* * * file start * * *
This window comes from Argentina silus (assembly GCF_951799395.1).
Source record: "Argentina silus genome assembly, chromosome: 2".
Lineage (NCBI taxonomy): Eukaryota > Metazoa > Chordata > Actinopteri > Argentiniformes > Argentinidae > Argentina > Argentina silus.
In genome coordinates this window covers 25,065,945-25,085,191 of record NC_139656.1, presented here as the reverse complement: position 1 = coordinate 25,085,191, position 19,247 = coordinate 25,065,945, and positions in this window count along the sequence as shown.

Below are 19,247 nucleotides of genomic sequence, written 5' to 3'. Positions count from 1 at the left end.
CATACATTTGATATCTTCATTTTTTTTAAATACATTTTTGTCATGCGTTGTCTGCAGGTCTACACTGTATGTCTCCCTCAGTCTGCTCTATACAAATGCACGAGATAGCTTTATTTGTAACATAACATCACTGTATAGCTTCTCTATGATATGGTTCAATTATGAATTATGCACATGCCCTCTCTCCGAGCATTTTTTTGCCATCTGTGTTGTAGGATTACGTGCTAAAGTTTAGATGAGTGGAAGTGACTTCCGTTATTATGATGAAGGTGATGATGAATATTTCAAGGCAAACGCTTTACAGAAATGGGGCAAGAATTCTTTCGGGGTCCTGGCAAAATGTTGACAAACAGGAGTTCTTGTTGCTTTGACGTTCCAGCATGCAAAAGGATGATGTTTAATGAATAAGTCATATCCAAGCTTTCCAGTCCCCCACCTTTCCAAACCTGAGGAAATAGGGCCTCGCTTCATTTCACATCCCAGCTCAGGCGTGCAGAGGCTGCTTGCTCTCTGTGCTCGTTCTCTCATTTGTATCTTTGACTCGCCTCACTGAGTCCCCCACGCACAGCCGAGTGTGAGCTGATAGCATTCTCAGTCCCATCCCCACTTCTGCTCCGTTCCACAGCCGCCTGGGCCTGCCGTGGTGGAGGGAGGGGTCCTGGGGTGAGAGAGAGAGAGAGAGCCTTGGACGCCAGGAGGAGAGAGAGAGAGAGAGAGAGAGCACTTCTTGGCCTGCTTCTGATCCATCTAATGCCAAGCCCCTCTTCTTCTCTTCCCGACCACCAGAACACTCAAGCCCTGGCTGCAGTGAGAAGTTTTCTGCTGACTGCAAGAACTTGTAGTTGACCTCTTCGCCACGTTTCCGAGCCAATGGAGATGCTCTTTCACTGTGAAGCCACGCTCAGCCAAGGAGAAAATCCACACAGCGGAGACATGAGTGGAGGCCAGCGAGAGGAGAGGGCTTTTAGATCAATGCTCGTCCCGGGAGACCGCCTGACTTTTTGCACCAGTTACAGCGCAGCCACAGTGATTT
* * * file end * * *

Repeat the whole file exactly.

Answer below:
This window comes from Argentina silus (assembly GCF_951799395.1).
Source record: "Argentina silus genome assembly, chromosome: 2".
Lineage (NCBI taxonomy): Eukaryota > Metazoa > Chordata > Actinopteri > Argentiniformes > Argentinidae > Argentina > Argentina silus.
In genome coordinates this window covers 25,065,945-25,085,191 of record NC_139656.1, presented here as the reverse complement: position 1 = coordinate 25,085,191, position 19,247 = coordinate 25,065,945, and positions in this window count along the sequence as shown.

Below are 19,247 nucleotides of genomic sequence, written 5' to 3'. Positions count from 1 at the left end.
CATACATTTGATATCTTCATTTTTTTTAAATACATTTTTGTCATGCGTTGTCTGCAGGTCTACACTGTATGTCTCCCTCAGTCTGCTCTATACAAATGCACGAGATAGCTTTATTTGTAACATAACATCACTGTATAGCTTCTCTATGATATGGTTCAATTATGAATTATGCACATGCCCTCTCTCCGAGCATTTTTTTGCCATCTGTGTTGTAGGATTACGTGCTAAAGTTTAGATGAGTGGAAGTGACTTCCGTTATTATGATGAAGGTGATGATGAATATTTCAAGGCAAACGCTTTACAGAAATGGGGCAAGAATTCTTTCGGGGTCCTGGCAAAATGTTGACAAACAGGAGTTCTTGTTGCTTTGACGTTCCAGCATGCAAAAGGATGATGTTTAATGAATAAGTCATATCCAAGCTTTCCAGTCCCCCACCTTTCCAAACCTGAGGAAATAGGGCCTCGCTTCATTTCACATCCCAGCTCAGGCGTGCAGAGGCTGCTTGCTCTCTGTGCTCGTTCTCTCATTTGTATCTTTGACTCGCCTCACTGAGTCCCCCACGCACAGCCGAGTGTGAGCTGATAGCATTCTCAGTCCCATCCCCACTTCTGCTCCGTTCCACAGCCGCCTGGGCCTGCCGTGGTGGAGGGAGGGGTCCTGGGGTGAGAGAGAGAGAGAGAGCCTTGGACGCCAGGAGGAGAGAGAGAGAGAGAGAGAGAGCACTTCTTGGCCTGCTTCTGATCCATCTAATGCCAAGCCCCTCTTCTTCTCTTCCCGACCACCAGAACACTCAAGCCCTGGCTGCAGTGAGAAGTTTTCTGCTGACTGCAAGAACTTGTAGTTGACCTCTTCGCCACGTTTCCGAGCCAATGGAGATGCTCTTTCACTGTGAAGCCACGCTCAGCCAAGGAGAAAATCCACACAGCGGAGACATGAGTGGAGGCCAGCGAGAGGAGAGGGCTTTTAGATCAATGCTCGTCCCGGGAGACCGCCTGACTTTTTGCACCAGTTACAGCGCAGCCACAGTGATTT